The word of the wise is this: Save! Don’t spend to the max, save.
Who’s got some advice for us?
For many Americans, the golden years are quickly taking on a tin-like hue.
After a vicious decade of no growth for the stock market, including two 401(k)-eating bear markets and persistently sky-high unemployment, more Americans are finding themselves in their 50s and 60s with practically no money saved for retirement.
“We were in our 30s, blinked, and now we’re our parents’ age,” says Alan Tipps, a corporate jet pilot who typically earns more than $100,000 a year when he’s working. But Tipps, 52, has been laid off three times during the past four years, and says that has forced him to burn through what was in his 401(k) just to “keep the lights on” in his home in Portales, N.M.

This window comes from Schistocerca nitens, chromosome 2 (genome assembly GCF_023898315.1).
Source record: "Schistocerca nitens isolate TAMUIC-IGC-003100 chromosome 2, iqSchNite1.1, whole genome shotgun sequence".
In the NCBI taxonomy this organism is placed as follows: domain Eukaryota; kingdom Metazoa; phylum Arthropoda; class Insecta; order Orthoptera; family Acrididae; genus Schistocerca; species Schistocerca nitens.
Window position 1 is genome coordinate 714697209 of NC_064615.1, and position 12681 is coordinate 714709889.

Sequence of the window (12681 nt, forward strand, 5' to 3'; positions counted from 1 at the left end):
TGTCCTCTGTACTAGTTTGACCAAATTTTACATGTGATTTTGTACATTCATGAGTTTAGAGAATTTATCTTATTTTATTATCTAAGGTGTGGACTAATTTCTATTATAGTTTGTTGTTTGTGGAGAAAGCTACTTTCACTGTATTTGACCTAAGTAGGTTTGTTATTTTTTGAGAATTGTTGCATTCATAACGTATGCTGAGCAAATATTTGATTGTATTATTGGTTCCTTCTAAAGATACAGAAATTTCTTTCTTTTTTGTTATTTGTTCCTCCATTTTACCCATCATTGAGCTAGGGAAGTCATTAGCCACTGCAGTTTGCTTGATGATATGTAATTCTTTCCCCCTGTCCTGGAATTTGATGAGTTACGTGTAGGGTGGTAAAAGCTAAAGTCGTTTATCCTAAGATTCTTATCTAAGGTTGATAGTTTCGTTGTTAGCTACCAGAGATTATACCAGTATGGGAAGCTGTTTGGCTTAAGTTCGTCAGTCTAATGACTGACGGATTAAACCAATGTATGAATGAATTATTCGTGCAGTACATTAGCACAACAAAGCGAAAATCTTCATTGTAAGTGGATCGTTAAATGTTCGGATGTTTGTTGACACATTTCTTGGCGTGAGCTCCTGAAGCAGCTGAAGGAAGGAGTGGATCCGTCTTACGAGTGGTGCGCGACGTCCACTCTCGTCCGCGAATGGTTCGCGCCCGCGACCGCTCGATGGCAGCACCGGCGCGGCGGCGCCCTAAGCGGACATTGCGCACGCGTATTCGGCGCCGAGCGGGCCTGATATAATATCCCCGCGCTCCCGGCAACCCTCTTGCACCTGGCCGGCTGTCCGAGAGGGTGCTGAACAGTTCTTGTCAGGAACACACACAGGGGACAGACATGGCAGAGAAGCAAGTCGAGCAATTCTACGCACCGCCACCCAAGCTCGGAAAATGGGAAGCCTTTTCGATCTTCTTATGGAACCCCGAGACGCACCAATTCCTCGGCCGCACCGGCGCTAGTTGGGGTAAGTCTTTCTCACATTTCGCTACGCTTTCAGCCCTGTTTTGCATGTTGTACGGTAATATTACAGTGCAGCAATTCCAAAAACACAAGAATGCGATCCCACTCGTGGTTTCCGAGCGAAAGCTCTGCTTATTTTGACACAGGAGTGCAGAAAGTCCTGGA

Investors of all ages have suffered. But for those close to retirement, it’s been especially tough, because they’re faced with taking distributions from investment portfolios that in some cases are a fraction of their peak value. Forced early retirements and the near extinction of pensions are making things worse, creating a generation of aging investors in which some have little or no plans for how they’re going to pay for retirement.It gets more ominous, given the other changes Americans are facing. Declining property values have drained home equity that many retirees might have counted on. Meanwhile, the number of people reaching retirement age is soaring as the Baby Boom generation ages.
Saving early and often is the way Americans typically fund their retirement, the biggest financial obligation most will face. Pensions for many have become a thing of the past. Retirement needs vary greatly, but the numbers are universally huge. A 65-year-old retiree would need to have $1.1 million saved to draw $50,000 a year in inflation-adjusted dollars, assuming 3% inflation and a 5% annual return from investments. That’s if the investor is lucky enough to get a 5% return, which, given the flat-line returns of stocks the last decade, might give some pause.